Direct observation of adaptive tracking on ecological time scales in Drosophila

This time I’ll spell out upfront why I’m sharing. :upside_down_face:

I actually think this research looks like it is very important for both mainstream and YEC theories on evolution and adaptation. I only have access to the abstract so, if you have access, I’m curious what you think.

Direct observation of evolution in response to natural environmental change can resolve fundamental questions about adaptation, including its pace, temporal dynamics, and underlying phenotypic and genomic architecture. We tracked the evolution of fitness-associated phenotypes and allele frequencies genome-wide in 10 replicate field populations of Drosophila melanogaster over 10 generations from summer to late fall. Adaptation was evident over each sampling interval (one to four generations), with exceptionally rapid phenotypic adaptation and large allele frequency shifts at many independent loci. The direction and basis of the adaptive response shifted repeatedly over time, consistent with the action of strong and rapidly fluctuating selection. Overall, we found clear phenotypic and genomic evidence of adaptive tracking occurring contemporaneously with environmental change, thus demonstrating the temporally dynamic nature of adaptation.

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Why do you think that? It’s not a surprise. Seasonal variation in Drosophila populations, presumably due to selection, is a well-known phenomenon dating back at least to the work of Dobzhansky.


I actually know that nothing claimed by YECs has reached the status of theory. Please stop using this false equivalence.

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Nothing here then at all that wasn’t known?

There’s plenty there that wasn’t known, just not the point you focused on.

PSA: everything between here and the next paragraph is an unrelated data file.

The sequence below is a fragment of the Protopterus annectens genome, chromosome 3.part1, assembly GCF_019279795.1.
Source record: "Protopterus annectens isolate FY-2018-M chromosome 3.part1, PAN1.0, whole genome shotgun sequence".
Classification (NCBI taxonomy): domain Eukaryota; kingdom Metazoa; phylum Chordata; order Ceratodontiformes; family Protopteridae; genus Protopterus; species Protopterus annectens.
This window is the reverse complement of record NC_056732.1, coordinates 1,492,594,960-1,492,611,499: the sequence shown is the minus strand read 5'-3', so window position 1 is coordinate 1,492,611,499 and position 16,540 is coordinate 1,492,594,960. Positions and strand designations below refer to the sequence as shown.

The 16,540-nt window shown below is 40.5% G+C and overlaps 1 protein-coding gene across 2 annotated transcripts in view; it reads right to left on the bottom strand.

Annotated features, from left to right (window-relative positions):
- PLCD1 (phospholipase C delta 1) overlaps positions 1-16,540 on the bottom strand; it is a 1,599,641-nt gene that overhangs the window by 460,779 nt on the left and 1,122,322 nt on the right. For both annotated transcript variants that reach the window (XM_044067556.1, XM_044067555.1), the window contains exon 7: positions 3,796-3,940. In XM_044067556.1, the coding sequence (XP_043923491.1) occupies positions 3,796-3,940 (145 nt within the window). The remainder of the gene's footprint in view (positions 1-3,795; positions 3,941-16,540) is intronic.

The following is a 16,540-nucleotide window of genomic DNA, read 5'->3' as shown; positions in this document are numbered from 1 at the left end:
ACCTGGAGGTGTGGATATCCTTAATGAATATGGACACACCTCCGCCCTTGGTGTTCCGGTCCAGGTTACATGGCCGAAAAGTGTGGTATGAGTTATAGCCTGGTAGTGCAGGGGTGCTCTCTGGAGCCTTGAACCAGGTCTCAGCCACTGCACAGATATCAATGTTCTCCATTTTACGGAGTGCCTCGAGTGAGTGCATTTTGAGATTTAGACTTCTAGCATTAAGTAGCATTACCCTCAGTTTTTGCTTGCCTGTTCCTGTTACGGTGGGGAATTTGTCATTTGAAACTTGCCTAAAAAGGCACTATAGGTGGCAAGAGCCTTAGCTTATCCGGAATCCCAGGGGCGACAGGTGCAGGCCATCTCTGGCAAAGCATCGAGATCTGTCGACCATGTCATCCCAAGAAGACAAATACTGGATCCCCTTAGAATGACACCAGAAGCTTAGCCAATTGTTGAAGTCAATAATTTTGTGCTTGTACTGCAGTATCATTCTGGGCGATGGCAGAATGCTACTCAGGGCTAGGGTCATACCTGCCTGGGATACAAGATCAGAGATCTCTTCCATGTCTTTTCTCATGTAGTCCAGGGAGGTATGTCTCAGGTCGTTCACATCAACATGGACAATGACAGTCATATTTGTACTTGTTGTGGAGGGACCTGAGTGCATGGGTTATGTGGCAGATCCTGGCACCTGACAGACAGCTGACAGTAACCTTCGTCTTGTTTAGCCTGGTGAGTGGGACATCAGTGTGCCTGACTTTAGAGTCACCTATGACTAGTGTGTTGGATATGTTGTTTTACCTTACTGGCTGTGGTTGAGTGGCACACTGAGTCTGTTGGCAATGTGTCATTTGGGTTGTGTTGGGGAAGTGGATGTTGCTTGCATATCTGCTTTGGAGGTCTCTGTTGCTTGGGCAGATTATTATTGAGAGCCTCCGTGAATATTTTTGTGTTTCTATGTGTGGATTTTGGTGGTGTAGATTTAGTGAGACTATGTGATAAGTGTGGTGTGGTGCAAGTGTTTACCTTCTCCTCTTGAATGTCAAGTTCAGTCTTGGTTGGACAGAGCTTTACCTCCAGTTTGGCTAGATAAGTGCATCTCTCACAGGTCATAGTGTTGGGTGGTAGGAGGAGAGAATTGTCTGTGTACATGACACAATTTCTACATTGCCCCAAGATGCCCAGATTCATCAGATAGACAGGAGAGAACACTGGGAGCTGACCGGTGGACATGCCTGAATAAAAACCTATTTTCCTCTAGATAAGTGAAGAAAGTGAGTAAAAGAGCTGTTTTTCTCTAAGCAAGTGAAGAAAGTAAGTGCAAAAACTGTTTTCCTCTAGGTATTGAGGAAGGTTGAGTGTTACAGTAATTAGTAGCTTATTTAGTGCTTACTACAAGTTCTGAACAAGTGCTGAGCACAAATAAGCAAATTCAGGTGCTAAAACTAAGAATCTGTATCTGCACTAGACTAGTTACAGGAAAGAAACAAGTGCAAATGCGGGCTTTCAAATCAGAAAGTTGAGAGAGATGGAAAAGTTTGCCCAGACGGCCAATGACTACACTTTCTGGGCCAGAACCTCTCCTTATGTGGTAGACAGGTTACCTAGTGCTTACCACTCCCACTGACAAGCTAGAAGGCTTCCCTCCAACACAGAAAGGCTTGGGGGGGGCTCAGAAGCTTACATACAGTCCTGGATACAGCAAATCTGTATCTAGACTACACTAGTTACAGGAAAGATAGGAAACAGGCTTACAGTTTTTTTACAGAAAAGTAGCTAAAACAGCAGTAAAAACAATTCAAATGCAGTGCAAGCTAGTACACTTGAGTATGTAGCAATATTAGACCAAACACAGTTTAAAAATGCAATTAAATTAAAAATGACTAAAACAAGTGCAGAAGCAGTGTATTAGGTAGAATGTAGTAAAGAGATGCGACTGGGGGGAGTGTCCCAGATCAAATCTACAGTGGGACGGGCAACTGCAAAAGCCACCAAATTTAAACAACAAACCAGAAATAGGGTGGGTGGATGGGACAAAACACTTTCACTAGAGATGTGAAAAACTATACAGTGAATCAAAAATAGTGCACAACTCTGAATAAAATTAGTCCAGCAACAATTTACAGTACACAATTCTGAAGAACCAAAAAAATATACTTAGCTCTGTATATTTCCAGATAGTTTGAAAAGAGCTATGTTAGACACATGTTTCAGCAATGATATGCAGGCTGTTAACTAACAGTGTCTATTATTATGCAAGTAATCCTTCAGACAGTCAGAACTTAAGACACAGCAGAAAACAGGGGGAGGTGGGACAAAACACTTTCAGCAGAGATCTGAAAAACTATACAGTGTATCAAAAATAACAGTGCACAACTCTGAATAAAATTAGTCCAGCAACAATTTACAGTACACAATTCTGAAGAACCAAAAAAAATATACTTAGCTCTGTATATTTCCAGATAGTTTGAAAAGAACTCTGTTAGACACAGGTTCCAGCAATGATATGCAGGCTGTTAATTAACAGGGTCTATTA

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Umpfh. You don’t like it when @swamidass speaks in generalities, so I hope you can imagine my frustration right now.

I also have no idea what you thought I focused on - probably the time scale? But thought the fluctuating selection was the most important part. After reading about plasticity Loss of transcriptional plasticity but sustained adaptive capacity after adaptation to global change conditions in a marine copepod | Nature Communications and then non-random mutations in a couple of papers which were shared in the forum, I’m curious how environmental input effects change in the genome and then how much that affects specific alleles reaching fixation over longer time scales. I’ve never seen any of that discussed in the forum except for in the last few weeks.

You focused on seasonal allele frequency change.

Do you remember a sitcom a few years ago called New Girl? There were four roommates, one of whom, Winston, considered himself a master of jigsaw puzzles, able to complete them at high speed. But at the end of the episode it turned out that Winston was not only color-blind, but he also put the pieces together by forcing and crushing them when they didn’t fit. His finished puzzle was a roughly rectangular mass of distorted, randomly assembled pieces.

You are rather like Winston, taking random pieces of science from here and there, whose colors you can’t quite distinguish, and force-fitting them into a roughly rectangular picture of creationism.

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